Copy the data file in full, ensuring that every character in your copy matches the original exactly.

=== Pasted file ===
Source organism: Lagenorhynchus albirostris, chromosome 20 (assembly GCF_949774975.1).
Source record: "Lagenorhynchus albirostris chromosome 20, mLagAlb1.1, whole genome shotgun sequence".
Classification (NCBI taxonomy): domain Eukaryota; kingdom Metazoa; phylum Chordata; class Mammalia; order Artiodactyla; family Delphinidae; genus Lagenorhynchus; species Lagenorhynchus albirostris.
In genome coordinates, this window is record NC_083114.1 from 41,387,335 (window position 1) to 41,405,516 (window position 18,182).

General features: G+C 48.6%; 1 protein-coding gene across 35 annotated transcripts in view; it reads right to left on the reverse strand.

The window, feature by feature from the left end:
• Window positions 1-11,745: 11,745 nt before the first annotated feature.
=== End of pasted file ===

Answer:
Source organism: Lagenorhynchus albirostris, chromosome 20 (assembly GCF_949774975.1).
Source record: "Lagenorhynchus albirostris chromosome 20, mLagAlb1.1, whole genome shotgun sequence".
Classification (NCBI taxonomy): domain Eukaryota; kingdom Metazoa; phylum Chordata; class Mammalia; order Artiodactyla; family Delphinidae; genus Lagenorhynchus; species Lagenorhynchus albirostris.
In genome coordinates, this window is record NC_083114.1 from 41,387,335 (window position 1) to 41,405,516 (window position 18,182).

General features: G+C 48.6%; 1 protein-coding gene across 35 annotated transcripts in view; it reads right to left on the reverse strand.

The window, feature by feature from the left end:
• Window positions 1-11,745: 11,745 nt before the first annotated feature.